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Powertrain

This one isn’t too important, since this had the naturally aspirated engine and I’m really only interested in the turbo. But, contrary to my memory from a test drive a couple years ago, it really wasn’t bad. It doesn’t have that nice mountain of low-end torque that I’m used to from my GTI and Focus ST of course, but it gets out of its own way decently enough, helped by a responsive and quick-shifting transmission. It also came with paddle shifters, but I didn’t use them much.

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Ride, handling and NVH

This is the important part, and the CX-5 is really impressive here for what it is. First off, it’s very quiet, astonishingly so for a Mazda. The ride is quite firm for the class (at least, compared to the Nissan Rogue or Honda CR-V, which are the other small CUVs I have some experience with), and in fact doesn’t feel substantially softer than the GTI’s, just a touch less edgy.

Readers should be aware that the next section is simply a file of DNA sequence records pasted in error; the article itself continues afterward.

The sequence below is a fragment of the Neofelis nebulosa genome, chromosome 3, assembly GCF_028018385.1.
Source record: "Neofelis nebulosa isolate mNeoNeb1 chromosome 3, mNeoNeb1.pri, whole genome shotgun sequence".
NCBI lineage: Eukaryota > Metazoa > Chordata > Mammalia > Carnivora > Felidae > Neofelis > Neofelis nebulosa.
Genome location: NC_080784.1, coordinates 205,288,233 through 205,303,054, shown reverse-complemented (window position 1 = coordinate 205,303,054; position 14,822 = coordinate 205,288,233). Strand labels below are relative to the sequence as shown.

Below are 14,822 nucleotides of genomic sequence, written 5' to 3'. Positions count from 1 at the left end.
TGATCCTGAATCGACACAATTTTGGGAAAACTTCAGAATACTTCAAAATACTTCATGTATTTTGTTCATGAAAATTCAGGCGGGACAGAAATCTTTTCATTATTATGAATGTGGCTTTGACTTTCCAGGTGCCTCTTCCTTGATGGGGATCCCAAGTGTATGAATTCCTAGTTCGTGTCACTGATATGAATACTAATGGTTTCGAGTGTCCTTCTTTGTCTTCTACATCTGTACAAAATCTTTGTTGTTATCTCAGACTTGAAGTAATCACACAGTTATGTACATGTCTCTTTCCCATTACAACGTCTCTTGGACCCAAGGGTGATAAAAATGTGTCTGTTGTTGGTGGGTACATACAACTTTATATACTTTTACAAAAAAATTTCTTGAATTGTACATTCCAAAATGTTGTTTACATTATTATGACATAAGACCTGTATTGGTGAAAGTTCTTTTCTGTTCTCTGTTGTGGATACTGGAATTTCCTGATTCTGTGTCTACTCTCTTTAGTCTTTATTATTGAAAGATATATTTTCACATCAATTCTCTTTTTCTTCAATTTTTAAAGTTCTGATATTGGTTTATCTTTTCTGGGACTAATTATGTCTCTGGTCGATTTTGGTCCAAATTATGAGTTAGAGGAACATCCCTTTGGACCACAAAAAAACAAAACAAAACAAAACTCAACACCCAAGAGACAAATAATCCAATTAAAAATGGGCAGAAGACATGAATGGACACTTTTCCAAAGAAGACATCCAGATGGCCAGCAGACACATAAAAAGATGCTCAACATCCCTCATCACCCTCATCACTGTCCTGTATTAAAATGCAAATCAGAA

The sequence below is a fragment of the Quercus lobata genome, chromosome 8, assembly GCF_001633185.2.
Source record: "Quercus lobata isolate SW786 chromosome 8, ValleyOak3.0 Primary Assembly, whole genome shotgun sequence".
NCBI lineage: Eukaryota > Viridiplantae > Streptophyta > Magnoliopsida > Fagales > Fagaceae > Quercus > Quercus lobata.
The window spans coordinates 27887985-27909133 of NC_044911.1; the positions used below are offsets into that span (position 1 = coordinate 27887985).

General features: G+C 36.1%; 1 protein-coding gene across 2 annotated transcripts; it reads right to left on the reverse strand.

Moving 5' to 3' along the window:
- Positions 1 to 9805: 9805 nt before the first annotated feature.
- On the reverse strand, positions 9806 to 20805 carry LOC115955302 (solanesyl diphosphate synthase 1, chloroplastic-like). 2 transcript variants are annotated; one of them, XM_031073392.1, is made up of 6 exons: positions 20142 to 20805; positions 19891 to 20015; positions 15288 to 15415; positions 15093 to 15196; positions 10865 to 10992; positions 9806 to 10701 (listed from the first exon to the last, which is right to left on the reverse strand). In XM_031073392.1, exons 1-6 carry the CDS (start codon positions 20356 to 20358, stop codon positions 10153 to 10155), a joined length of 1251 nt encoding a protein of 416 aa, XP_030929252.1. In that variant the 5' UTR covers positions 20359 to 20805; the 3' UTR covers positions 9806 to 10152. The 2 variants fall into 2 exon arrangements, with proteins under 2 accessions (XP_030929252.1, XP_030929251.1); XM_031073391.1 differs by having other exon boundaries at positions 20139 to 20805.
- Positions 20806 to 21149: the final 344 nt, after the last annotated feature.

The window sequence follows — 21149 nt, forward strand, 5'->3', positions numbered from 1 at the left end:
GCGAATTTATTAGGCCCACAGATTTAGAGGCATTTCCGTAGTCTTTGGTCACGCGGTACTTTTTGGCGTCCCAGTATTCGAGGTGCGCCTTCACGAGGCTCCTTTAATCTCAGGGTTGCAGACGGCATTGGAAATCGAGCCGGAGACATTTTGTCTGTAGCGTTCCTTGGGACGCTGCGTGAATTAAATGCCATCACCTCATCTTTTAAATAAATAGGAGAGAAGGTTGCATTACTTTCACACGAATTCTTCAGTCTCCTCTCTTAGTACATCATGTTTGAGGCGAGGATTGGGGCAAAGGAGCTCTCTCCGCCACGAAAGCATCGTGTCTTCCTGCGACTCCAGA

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That’s not a problem for me, because it means the suspension is virtually absent of any float. It’s extremely well buttoned down for something this high up and heavy. There’s a bit of lean in more aggressive driving, but nothing too bad, overshadowed by tire squeal and understeer when you really push it. This could really use better tires, no surprise there. The steering doesn’t have much feel but has very agreeable weighting. In fact it’s quite similar to the GTI in that respect, though the speed-variable weighting is a bit more evident, with similar weight at low speeds and somewhat heavier weighting at higher speeds vs. the GTI (in the normal setting).

While most reviews say Mazda’s G-Vectoring Control is either barely perceptible or not noticeable, I think I could feel it pivoting the car subtly through turns in more aggressive driving. I really liked this since it reminded me of similar behavior in my old Focus ST.

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Overall, though, while the CX-5 rewards enthusiastic driving up to a point, I can definitely feel the extra 5-600 pounds this weighs over the GTI, mostly in the form of the aforementioned understeer and tire squeal appearing at much lower speeds. (Admittedly, this is even more of an apples to oranges comparison than it first appears, because my GTI is wearing summer tires at the moment. On the original crappy all seasons, it was much more prone to understeer.)